Christmas is over, I know. It seems like just yesterday I was expectantly looking forward to Christmas this year and the holiday that comes alongside. It did not disappoint. Yaaaaay.
Last year Christmas, I was in my room, watching a ton of YouTube videos while practicing my braiding skills. It took 3 days to complete small box braids on myself. Small braids tend to last longer, and can be worn for a very long time. Now I am faster. Practice does make perfect indeed. Living in the diaspora pushes you into the DIY world.
The holiday this year has been amazing. I have hardly spent time at home, but it was awesome. How did you spend your Christmas?
I’m actually scared that by the time the holiday is over, I will be so tired and not well-rested. I can hear my mum saying, ‘you have been gallivanting up and down!’
Even though I have heard the word ‘gallivant’ so many times; I looked it up in the dictionary. hmm… let’s just say I know she means no harm.
Anyway, a Christmas lunch I attended inspired this post. We were all having a nice conversation on how Christmas is celebrated in our various countries, if there were any food that must not be left out…etc
Well, when it came to my turn, I mentioned rice, and chin chin. Abi Nigerians, is that not the Christmas stable? That day, one will receive different types of Chin chin and fried meat from neighbours. Rice in different colours, but all bearing the same name and packaged in different shapes and sizes of containers. All these depending on your neighbourhood.
Kids usually will go around with new clothes and clean hairstyles knocking on doors. This they do, in the hope that they will see ‘uncle‘, ‘aunty‘, ‘big mummy‘ and ‘big daddy‘, that will grease their palm with a little something. They end up being ‘rich’ before the day is over.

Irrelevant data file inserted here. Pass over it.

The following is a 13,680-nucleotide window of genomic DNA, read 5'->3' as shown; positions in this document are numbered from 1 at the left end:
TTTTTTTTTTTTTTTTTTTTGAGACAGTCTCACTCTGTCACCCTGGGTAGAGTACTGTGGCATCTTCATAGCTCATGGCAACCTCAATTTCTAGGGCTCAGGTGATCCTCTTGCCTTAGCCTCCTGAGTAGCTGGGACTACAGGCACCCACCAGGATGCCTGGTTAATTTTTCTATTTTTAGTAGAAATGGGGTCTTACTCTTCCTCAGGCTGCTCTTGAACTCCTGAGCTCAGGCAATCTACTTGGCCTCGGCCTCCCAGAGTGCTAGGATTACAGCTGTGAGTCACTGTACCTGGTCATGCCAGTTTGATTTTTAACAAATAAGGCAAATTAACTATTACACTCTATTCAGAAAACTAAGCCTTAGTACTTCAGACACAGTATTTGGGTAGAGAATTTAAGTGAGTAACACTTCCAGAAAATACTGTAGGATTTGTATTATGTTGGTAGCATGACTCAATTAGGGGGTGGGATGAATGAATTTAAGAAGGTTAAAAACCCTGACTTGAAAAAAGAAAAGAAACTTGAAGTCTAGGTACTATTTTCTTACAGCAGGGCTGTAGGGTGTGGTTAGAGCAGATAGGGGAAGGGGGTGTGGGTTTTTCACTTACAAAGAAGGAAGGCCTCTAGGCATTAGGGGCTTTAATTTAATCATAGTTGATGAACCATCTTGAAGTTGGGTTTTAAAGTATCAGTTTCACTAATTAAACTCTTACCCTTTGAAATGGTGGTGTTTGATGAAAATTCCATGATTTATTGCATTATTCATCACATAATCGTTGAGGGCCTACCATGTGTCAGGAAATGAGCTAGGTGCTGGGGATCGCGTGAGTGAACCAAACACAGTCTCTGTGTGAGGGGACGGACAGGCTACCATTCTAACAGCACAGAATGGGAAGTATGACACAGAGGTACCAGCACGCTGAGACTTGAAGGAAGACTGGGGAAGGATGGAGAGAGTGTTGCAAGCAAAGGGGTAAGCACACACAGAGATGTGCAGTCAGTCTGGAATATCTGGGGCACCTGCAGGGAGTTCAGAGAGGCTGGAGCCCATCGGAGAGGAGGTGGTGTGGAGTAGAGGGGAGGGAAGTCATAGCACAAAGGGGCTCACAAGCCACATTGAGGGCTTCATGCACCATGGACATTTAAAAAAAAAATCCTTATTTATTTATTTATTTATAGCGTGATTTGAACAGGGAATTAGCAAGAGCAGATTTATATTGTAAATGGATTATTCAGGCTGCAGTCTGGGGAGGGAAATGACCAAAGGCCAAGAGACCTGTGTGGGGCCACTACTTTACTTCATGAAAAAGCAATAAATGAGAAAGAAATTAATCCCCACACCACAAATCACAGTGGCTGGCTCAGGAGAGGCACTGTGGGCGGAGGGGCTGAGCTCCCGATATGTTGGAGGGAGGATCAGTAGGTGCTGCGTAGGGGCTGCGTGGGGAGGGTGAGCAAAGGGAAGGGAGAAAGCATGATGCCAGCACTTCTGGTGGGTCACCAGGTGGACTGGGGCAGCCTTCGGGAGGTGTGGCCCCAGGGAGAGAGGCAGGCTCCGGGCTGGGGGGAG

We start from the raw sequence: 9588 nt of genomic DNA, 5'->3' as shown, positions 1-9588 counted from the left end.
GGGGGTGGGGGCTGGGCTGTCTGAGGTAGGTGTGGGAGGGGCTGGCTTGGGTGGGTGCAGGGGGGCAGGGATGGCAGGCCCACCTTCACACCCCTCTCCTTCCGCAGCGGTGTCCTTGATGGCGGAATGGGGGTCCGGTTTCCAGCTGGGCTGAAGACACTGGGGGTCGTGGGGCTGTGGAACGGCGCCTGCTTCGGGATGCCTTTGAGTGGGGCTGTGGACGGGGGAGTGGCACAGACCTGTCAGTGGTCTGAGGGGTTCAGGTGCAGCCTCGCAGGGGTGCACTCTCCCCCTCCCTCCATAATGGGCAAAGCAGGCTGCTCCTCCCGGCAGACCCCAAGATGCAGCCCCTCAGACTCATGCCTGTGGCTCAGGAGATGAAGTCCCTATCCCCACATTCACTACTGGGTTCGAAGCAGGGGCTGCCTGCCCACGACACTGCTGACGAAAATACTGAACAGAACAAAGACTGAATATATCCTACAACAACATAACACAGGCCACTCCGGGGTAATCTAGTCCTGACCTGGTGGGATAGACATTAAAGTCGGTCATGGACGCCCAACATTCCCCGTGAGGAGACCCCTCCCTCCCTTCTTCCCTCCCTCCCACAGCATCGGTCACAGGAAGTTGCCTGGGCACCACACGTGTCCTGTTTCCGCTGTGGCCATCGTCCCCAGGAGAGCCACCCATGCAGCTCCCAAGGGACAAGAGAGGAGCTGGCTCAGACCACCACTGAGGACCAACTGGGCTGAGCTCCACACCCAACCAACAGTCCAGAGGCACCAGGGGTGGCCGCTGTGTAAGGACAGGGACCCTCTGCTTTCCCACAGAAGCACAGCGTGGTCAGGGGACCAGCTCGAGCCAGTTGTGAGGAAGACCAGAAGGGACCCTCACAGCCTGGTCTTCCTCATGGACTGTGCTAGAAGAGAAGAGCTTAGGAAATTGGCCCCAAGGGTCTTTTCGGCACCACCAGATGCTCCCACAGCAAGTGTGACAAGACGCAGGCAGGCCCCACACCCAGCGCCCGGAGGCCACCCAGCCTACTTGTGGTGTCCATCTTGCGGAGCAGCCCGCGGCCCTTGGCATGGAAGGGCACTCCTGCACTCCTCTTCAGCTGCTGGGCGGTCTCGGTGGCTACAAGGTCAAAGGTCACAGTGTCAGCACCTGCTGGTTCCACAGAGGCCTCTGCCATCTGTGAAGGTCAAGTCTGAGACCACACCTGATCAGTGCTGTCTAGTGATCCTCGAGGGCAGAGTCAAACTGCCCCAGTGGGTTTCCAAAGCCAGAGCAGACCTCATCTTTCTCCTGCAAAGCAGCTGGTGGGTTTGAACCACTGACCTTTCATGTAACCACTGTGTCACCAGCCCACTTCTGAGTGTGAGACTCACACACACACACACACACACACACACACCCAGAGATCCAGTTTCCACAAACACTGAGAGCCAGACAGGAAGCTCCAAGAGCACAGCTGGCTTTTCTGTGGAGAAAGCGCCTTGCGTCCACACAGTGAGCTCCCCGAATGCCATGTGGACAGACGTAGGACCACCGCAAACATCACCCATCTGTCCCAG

Growing up, Christmas was not a big deal. I spent most of the Christmas period at church camp with my family. In fact, the word ‘Christmas’ was hardly used there, I stand to be corrected though. There were no new clothes and all the holiday razzmatazz. And setting up a Christmas tree and putting presents under, was also not really a Nigerian thing, at least then.
However, I enjoyed carols, dramas and the likes at school events and from the media. I even participated sometimes. I loved seeing places decorated brightly for Christmas. My parents got me new clothes regularly, I just did not get anything specifically just for Christmas. And even though I may have gotten new stuff that season, it was not termed Christmas anything.
I know there is the whole hullabaloo about the date 25th December, being or not being the date Jesus Christ was born. The argument is that the celebrations on that day were not originally about Jesus Christ but were later co-opted. This may be the major reason the church then had nothing to do with Christmas festivities.
Personally, I knew no better and I really did and still enjoy my camp experiences, at least 80% of it. One advantage was that, I could see and interact with friends I hadn’t seen in a long time from all over. Faith in God was also strengthened.
I believe the birth of Jesus Christ is the reason for the celebration. If I can attach much importance to the day I was born, how much more my Savior Jesus Christ. Since this date has been chosen to celebrate His birth, I believe it’s wonderful and takes pre-eminence over anything pagan the date may have been initially attached to. I respect others’ conviction though.
But for me, Jesus Christ remains the reason for the season, a king is born and he is the reason why I celebrate. Nehemiah 8:9-10.
This year I got presents, which I love so much from very wonderful people. Somebody said, ”why are we getting presents? Is it not Jesus’ birthday?” Well, the biggest present we can give him is our hearts and to have him as our Lord, and Lord over all that concerns us.
Merry Christmas dear friends. Hope you had a great time.
Yes,Jesus Christ is the reason of the season. Receiving Him as our personal Lord and Saviour, is value of celebrating HIM.